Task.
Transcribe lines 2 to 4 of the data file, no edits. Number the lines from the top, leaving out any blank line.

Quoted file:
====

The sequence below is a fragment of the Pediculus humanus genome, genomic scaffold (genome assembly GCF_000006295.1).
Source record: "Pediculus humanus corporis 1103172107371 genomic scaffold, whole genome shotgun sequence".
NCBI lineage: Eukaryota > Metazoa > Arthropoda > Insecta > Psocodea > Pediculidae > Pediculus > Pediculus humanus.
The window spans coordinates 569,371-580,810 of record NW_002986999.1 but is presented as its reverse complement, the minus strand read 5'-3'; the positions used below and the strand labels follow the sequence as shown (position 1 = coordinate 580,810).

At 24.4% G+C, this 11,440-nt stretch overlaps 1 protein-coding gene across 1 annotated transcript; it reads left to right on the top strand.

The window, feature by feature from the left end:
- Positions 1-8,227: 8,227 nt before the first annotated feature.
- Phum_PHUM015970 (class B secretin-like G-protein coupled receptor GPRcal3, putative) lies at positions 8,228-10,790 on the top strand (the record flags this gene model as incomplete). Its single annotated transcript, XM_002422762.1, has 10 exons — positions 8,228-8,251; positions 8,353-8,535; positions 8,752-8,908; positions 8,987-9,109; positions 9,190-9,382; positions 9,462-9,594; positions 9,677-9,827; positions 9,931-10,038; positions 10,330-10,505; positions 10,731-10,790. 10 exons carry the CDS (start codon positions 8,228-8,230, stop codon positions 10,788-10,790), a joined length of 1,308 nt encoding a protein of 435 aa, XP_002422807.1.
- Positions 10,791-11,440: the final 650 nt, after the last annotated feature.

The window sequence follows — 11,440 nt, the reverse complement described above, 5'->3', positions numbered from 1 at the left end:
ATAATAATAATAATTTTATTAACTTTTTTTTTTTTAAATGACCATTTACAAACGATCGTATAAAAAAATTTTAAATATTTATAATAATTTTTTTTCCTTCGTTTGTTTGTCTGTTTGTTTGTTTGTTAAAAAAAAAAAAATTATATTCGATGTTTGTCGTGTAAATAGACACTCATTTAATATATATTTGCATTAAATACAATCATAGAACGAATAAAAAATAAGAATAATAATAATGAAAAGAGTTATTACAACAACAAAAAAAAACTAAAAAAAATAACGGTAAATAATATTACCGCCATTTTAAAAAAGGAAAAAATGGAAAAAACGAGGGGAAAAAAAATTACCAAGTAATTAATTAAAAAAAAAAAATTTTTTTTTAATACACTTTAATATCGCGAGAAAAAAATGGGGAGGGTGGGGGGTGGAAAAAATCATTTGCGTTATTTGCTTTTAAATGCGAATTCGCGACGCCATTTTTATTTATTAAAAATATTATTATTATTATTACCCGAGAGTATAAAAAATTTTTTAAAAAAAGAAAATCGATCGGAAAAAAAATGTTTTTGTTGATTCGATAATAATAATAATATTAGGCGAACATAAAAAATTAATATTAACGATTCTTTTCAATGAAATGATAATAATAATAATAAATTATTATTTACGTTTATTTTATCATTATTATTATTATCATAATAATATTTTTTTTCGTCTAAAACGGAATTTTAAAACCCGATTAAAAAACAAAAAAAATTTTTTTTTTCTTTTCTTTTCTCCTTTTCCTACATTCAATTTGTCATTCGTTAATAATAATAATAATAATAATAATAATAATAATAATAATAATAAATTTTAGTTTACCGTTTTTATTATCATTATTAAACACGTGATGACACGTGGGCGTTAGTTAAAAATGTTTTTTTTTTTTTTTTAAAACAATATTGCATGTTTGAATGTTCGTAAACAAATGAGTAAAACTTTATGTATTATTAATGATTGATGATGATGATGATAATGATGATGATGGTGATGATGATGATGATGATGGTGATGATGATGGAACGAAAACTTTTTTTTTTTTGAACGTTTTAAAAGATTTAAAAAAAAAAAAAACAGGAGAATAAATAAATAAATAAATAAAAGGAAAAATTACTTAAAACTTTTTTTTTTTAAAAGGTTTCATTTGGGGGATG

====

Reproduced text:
Source record: "Pediculus humanus corporis 1103172107371 genomic scaffold, whole genome shotgun sequence".
NCBI lineage: Eukaryota > Metazoa > Arthropoda > Insecta > Psocodea > Pediculidae > Pediculus > Pediculus humanus.
The window spans coordinates 569,371-580,810 of record NW_002986999.1 but is presented as its reverse complement, the minus strand read 5'-3'; the positions used below and the strand labels follow the sequence as shown (position 1 = coordinate 580,810).